The flying squirrels are the only nocturnal tree squirrels. Although it is active in all seasons, the Southern Flying Squirrel may remain in its nest in very cold weather and will enter torpor in times of extreme cold or food scarcity. The state of torpor is not as deep as true hibernation, but the animal's body temperature can drop to 22°F (-6°C), and it may take up to 40 minutes to wake. The flying squirrel does not truly fly, but glides through the air, up to 80 yards (meters) or more, from the top of one tree down to the trunk of another. It flies with its legs outstretched and the fold of skin between foreleg and hind leg acting as a combination parachute and sail (or glider wing). While gliding, it can turn or change its angle of descent. Just before landing, it drops its tail and lifts its forequarters, slackening the flight skin, which then serves as an air brake. It lands very lightly on all four feet, and at once scurries around to the other side of the tree trunk, in case a predator has followed its flight. Agile and extremely surefooted aloft, it is relatively clumsy on the ground. The most carnivorous of the tree squirrels, the Southern Flying Squirrel feeds on nuts, acorns, seeds, berries, fungi, lichens, birds and their nestlings and eggs, some insects, and sometimes other vertebrates, including carrion. Hard parts and wings of larger insects are often discarded. Flying squirrels will gnaw bark from maple trees and drink the sap, and also eat moths that come to the sap to feed. Great quantities of nuts, acorns, and seeds are stored for winter use, in tree hollows, in their nests, in crotches or cracks in trees, and in the ground. Hickory nuts and acorns may be buried throughout the home range, adding to the general store of nuts buried by other species of squirrels. Southern Flying Squirrels may store up to 15,000 nuts in a season. They use their front incisors to pound the nuts into the ground or a crack in a tree. Woodpecker holes are favored nest sites, but the Southern Flying Squirrel may build a summer nest of leaves, twigs, and bark that is similar to that of gray or fox squirrels, but is only about 8 inches (200 mm) in diameter. Typical dens are dead tree stubs 8 to 20 feet (2.5-6 m) high that contain woodpecker holes, 1 1/2 to 2 inches (40-50 mm) in diameter. The nest cavity is lined with shredded bark or, in the Deep South, Spanish moss and palmetto fibers. There is often a primary nest, plus many secondary nests used for temporary shelter. Some dens are used exclusively for defecation; over time, humus can build up to 1 1/2 feet (half a meter) deep. In winter, several individuals may den together in one tree hole, as their combined body heat brings up the den temperature; as many as 50 individuals have been found in one nest in winter. Flying squirrels know their home range very well, and when abroad will hide in a hollow tree, under loose bark, or another convenient spot, such as an old bird or squirrel nest. The Southern Flying Squirrel mates in early spring. The female is receptive for just one day. She usually mates with the dominant male, and often a subordinate as well. At about four weeks of age the young resemble adults; at five weeks, they exit the nest to take solid food. Females of this species defend their young vigorously, and will move them to another nest if danger threatens. The main calls of adults are faint and bird-like notes, described as similar to those of night-migrating birds. The young produce squeaks, which include ultrasonic components. One researcher listened to ultrasonic sounds on a bat detector of a female and its young as the two became reunited after both hit a bat net (only the young became entangled). The Southern Flying Squirrel is more aggressive than its northern counterpart. Predators include owls and many mammals, but the house cat is the most dangerous. (Source: www.enature.com)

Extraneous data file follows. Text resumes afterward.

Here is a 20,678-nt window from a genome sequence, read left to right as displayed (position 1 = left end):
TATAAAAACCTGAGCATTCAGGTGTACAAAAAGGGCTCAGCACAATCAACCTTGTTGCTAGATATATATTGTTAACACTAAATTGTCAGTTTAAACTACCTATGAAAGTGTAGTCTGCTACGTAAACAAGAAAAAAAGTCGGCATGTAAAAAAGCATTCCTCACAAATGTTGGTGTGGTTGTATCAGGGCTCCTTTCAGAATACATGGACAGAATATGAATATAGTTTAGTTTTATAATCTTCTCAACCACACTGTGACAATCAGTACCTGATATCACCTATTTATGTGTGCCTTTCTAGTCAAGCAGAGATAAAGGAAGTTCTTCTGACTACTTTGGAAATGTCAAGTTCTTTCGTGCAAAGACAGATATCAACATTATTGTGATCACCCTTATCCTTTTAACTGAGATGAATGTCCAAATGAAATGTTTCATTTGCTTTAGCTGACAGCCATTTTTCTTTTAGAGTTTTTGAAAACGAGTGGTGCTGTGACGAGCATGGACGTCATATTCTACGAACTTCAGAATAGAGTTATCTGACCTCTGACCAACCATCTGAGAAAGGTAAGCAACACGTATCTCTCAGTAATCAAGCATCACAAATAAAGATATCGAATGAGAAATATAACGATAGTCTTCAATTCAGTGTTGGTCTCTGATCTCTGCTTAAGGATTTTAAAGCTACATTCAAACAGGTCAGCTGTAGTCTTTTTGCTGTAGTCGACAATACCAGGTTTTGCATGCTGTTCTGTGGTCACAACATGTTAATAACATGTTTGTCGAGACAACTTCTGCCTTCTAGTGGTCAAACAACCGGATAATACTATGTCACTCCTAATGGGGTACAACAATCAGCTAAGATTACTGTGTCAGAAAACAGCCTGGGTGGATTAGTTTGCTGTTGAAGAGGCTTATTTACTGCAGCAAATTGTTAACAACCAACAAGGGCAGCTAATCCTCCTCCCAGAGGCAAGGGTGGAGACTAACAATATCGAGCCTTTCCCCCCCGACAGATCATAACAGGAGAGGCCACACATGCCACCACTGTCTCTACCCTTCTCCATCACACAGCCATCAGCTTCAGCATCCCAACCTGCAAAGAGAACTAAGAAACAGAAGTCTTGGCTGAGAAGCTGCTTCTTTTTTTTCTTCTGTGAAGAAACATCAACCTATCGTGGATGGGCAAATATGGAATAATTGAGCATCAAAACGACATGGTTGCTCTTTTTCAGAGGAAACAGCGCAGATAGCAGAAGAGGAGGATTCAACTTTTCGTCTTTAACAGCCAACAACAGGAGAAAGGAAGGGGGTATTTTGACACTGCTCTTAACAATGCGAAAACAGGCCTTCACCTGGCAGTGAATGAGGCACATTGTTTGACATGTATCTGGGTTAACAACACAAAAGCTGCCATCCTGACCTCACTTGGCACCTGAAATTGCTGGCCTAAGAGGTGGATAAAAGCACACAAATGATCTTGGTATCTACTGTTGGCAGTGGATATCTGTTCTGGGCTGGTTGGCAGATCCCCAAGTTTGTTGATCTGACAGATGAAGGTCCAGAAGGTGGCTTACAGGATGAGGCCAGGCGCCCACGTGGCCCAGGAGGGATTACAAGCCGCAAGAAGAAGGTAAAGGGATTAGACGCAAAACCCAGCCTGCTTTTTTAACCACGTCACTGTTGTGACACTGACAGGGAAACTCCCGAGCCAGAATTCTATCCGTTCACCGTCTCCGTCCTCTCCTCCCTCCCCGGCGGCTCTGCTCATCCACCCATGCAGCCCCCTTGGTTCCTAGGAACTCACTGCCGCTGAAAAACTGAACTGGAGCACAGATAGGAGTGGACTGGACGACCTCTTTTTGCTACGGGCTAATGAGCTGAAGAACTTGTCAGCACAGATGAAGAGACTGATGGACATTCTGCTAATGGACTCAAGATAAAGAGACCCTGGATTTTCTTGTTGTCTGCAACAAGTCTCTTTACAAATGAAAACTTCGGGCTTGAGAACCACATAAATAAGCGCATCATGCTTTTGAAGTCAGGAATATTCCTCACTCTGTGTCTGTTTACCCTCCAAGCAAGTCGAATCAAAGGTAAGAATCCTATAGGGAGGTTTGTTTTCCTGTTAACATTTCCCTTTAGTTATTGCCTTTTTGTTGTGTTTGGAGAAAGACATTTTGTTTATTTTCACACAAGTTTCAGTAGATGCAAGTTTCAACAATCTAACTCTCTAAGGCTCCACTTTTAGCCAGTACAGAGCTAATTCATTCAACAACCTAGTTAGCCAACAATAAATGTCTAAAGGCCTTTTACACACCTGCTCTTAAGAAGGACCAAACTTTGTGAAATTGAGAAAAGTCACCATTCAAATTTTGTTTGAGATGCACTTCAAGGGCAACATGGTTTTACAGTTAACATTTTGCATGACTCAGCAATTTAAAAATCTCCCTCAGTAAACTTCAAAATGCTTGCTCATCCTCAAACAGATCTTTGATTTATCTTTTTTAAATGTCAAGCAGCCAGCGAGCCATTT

Richmond Flying Squirrel Damage and Concerns

Flying squirrels may cause damage when they enter buildings via construction gaps, dormer and louver vents, chimneys, fascia boards and soffits. Their entrance hole is often times the size of a quarter. Squirrels have been responsible for starting fires by chewing on electrical wires. Other damages include accumulated droppings, urine stains, chewing and gnawing on wood, and degradation of insulation.

Outside the home they are known to denude bark on trees and shrubs, dig holes in turf, and raid bird feeders and gardens. There are few health concerns associated with flying squirrels. They are, on rare occasions, carriers of rabies and typhus, but these squirrels pose little, if any, significant threat to humans.

Richmond Flying Squirrel Control

There are various approaches for controlling flying squirrels. Prevention of the flying squirrel entry, or excluding the site, is of extreme importance in solving this situation. Another technique is humanely live-trapping the flying squirrels from the space. Cage trapping flying squirrels can be utilized, using nuts and vegetables. Tree trimming around the building will discourage use by these squirrels, along with other birds and animals. We also recommended installing chimney caps on any uncovered chimney, to prevent unwanted flying squirrel entry.

Flying Squirrel Management

To successfully manage a flying squirrel population, you must have an integrated wildlife pest management plan. Virginia Professional Wildlife Removal Services uses multiple approaches to eradicate and exclude these and other nuisance animals from your home and property.